28 February 2011

A Rant Against PowerPoint

The other day I had to do a presentation for my PR class. The presentation was to be based on the Research chapter of our book and was to have "additional visual media" including, of course, a PowerPoint presentation. I moaned and decried the unfairness. I hate PowerPoint (generally) and find it incredibly annoying to have to (by grade requirement) to make such presentations only because the teachers can't imagine a better way of presenting the material (while I've been making effective presentations without PowerPoint for more than five years on a variety of topics). I read and reread the presentation requirements and realized that I didn't have to do a PowerPoint but simply had to have a "visual media" to assist in my presentation (though PowerPoint was specifically recommended).

Instead of a lame presentation, I opted to draw a hierarchy of my presentation points and distribute it to my students. This method, I reasoned, would be superior to a PowerPoint presentation for three reasons: First, because we would be presenting in a crowded room from our laptops, the visual appearance of the PowerPoint itself is difficult to see and wouldn't particularly engaging (bad environment). Second, I feel it is important for students to record the insights they gain and thus wanted the students to have a related piece of paper (as opposed the scratch paper) to record on their thoughts and insights on (a learning aid). Third, I felt that the content of the presentation lent itself very well to a hierarchy, which PowerPoint does a poor job of showing because doesn't show the "big picture" very well (topic constraints).

You may be wondering why it is that I dislike PowerPoint so much. The answers are simple. I have spent far too many hours sitting in classrooms and professional presentations where the presenter would show a slide, look at the slide, read the slide, recap the side, move to the next slide and repeat the process. This might not sound so bad, but more often the process looks more like this: Click. "Oh, why did I include this slide?" (Presenter quickly reads the slide to himself.) "Oh, this slide is saying, 'If you can read this then there isn't really a reason for me to read it to you, but I am going to read it aloud anyway because I think you are as slow in the head as garden slugs,' then with a slight pause, 'When people see things on the screen they tend to read them, and if they read them the presenter should not read the words for them. But I did anyway because my presentation is so low on data transfer that I have to teach you as if you were garden slugs, otherwise I don't think you will understand what I am talking about.'" Click. "Why did I include this slide?" (Presenter quickly reads...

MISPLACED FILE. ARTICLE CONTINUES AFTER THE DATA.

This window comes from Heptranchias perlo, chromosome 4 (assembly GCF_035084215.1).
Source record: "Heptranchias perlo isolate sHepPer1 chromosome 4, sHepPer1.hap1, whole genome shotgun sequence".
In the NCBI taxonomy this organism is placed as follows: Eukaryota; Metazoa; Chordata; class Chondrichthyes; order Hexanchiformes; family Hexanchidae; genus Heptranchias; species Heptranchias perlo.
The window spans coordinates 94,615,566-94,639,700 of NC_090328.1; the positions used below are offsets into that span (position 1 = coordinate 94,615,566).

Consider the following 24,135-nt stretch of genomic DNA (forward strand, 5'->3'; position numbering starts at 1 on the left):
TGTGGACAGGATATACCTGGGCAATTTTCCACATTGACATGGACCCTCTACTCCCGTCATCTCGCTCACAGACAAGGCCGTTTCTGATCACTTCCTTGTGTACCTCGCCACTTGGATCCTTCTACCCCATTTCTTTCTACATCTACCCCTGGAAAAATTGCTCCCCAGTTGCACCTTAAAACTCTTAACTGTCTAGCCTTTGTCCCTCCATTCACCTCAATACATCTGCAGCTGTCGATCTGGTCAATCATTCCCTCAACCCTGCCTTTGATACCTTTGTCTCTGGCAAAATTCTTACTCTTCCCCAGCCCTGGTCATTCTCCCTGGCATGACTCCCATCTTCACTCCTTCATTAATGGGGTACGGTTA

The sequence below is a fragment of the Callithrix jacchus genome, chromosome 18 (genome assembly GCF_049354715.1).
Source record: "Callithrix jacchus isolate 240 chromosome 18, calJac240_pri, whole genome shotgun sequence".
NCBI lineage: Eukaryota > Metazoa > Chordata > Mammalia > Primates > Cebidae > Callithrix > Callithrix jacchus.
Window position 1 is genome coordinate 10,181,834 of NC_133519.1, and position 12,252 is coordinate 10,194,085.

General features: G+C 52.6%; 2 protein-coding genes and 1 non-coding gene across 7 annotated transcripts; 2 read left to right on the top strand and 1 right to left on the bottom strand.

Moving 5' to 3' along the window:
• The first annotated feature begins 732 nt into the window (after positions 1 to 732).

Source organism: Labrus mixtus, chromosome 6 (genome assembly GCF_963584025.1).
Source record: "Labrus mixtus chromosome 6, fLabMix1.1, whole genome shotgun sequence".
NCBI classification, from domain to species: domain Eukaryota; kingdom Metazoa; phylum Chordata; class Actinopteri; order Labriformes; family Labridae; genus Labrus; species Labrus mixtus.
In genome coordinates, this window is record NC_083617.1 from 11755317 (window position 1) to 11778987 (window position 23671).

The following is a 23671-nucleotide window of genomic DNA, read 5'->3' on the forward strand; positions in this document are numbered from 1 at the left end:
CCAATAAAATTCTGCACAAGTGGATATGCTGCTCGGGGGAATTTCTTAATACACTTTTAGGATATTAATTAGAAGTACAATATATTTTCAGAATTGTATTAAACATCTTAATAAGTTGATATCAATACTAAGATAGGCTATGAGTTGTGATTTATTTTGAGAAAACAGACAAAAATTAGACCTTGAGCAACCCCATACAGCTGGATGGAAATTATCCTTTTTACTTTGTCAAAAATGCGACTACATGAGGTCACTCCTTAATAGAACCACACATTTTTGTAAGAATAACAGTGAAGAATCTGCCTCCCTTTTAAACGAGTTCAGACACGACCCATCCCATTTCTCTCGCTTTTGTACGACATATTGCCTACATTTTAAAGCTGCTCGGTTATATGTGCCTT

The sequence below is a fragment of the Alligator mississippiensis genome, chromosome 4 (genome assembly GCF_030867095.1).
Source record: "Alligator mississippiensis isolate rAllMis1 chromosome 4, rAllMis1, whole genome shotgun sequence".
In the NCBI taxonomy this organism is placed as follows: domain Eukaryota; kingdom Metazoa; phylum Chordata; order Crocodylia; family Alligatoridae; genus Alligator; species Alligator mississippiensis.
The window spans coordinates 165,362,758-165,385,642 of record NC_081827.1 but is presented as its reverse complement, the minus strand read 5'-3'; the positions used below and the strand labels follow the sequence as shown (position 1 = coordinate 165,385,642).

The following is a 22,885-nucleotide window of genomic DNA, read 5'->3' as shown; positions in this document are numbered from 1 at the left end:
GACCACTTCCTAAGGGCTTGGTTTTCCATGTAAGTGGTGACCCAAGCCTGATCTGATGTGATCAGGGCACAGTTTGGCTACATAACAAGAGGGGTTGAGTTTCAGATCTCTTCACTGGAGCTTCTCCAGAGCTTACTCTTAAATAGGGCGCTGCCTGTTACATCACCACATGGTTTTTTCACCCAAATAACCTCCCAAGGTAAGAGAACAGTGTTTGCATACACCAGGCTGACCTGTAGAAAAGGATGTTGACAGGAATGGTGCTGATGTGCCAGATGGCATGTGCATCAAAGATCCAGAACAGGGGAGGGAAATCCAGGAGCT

These presentations are not only so incredibly boring that even garden slugs would be bored to death, they also have incredibly low information transfer rates. In the end I am forced to suppress an overwhelming desire to get up and yell, "I'm going to lunch. Send me the slides and I will skim them when I get some time," as I walk out the door.

26 February 2011

Quiet, Subtle Moments

It is in the quiet, subtle moments:

  • When she smiles and mouths “thank you” so quickly that no else notices but you.
  • When all he can barely keep a straight face because he is so excited.
  • When he can’t say anything at all, because words escape him.
  • When she laughs harder than she’s laughed all month.
  • When she stands on a chair because your presence liberates her.
  • When he cries on your shoulder and tells you his woes.
  • When you cry on his shoulder and tell him your woes.